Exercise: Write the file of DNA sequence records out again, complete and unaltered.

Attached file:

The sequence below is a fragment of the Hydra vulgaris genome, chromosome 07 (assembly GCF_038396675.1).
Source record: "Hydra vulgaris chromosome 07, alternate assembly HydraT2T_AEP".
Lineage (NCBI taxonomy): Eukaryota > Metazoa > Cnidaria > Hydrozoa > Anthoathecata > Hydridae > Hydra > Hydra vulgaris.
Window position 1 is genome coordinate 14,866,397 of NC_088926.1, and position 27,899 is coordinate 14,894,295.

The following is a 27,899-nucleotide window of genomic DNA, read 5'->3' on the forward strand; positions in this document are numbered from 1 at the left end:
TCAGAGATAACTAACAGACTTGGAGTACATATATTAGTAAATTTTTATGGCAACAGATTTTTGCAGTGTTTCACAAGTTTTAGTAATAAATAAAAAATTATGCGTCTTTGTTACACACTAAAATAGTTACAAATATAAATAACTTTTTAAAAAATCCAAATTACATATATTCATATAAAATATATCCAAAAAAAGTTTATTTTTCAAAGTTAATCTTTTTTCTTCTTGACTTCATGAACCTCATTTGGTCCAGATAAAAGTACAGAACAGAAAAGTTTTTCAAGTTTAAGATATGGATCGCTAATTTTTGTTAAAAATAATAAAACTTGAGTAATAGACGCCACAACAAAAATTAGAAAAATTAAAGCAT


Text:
The sequence below is a fragment of the Hydra vulgaris genome, chromosome 07 (assembly GCF_038396675.1).
Source record: "Hydra vulgaris chromosome 07, alternate assembly HydraT2T_AEP".
Lineage (NCBI taxonomy): Eukaryota > Metazoa > Cnidaria > Hydrozoa > Anthoathecata > Hydridae > Hydra > Hydra vulgaris.
Window position 1 is genome coordinate 14,866,397 of NC_088926.1, and position 27,899 is coordinate 14,894,295.

The following is a 27,899-nucleotide window of genomic DNA, read 5'->3' on the forward strand; positions in this document are numbered from 1 at the left end:
TCAGAGATAACTAACAGACTTGGAGTACATATATTAGTAAATTTTTATGGCAACAGATTTTTGCAGTGTTTCACAAGTTTTAGTAATAAATAAAAAATTATGCGTCTTTGTTACACACTAAAATAGTTACAAATATAAATAACTTTTTAAAAAATCCAAATTACATATATTCATATAAAATATATCCAAAAAAAGTTTATTTTTCAAAGTTAATCTTTTTTCTTCTTGACTTCATGAACCTCATTTGGTCCAGATAAAAGTACAGAACAGAAAAGTTTTTCAAGTTTAAGATATGGATCGCTAATTTTTGTTAAAAATAATAAAACTTGAGTAATAGACGCCACAACAAAAATTAGAAAAATTAAAGCAT